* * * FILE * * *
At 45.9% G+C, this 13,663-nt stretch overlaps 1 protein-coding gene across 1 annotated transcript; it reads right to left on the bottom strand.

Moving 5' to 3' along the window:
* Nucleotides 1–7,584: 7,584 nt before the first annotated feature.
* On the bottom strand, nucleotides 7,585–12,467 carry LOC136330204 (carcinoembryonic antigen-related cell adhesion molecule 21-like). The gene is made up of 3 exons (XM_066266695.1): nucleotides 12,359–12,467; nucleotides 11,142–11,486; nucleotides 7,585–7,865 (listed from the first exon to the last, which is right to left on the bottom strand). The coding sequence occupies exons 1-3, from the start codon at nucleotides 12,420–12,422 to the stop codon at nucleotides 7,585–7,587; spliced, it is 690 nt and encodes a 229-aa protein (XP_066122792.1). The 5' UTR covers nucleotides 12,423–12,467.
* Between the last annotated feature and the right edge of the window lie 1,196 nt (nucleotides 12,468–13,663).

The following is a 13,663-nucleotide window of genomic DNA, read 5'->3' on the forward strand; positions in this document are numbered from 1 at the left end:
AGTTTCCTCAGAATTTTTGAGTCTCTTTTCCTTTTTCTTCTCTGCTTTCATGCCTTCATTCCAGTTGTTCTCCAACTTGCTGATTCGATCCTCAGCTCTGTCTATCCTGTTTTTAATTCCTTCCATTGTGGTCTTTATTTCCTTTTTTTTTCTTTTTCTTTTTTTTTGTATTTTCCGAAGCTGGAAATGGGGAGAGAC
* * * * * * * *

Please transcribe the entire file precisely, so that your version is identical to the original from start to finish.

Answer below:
At 45.9% G+C, this 13,663-nt stretch overlaps 1 protein-coding gene across 1 annotated transcript; it reads right to left on the bottom strand.

Moving 5' to 3' along the window:
* Nucleotides 1–7,584: 7,584 nt before the first annotated feature.
* On the bottom strand, nucleotides 7,585–12,467 carry LOC136330204 (carcinoembryonic antigen-related cell adhesion molecule 21-like). The gene is made up of 3 exons (XM_066266695.1): nucleotides 12,359–12,467; nucleotides 11,142–11,486; nucleotides 7,585–7,865 (listed from the first exon to the last, which is right to left on the bottom strand). The coding sequence occupies exons 1-3, from the start codon at nucleotides 12,420–12,422 to the stop codon at nucleotides 7,585–7,587; spliced, it is 690 nt and encodes a 229-aa protein (XP_066122792.1). The 5' UTR covers nucleotides 12,423–12,467.
* Between the last annotated feature and the right edge of the window lie 1,196 nt (nucleotides 12,468–13,663).

The following is a 13,663-nucleotide window of genomic DNA, read 5'->3' on the forward strand; positions in this document are numbered from 1 at the left end:
AGTTTCCTCAGAATTTTTGAGTCTCTTTTCCTTTTTCTTCTCTGCTTTCATGCCTTCATTCCAGTTGTTCTCCAACTTGCTGATTCGATCCTCAGCTCTGTCTATCCTGTTTTTAATTCCTTCCATTGTGGTCTTTATTTCCTTTTTTTTTCTTTTTCTTTTTTTTTGTATTTTCCGAAGCTGGAAATGGGGAGAGAC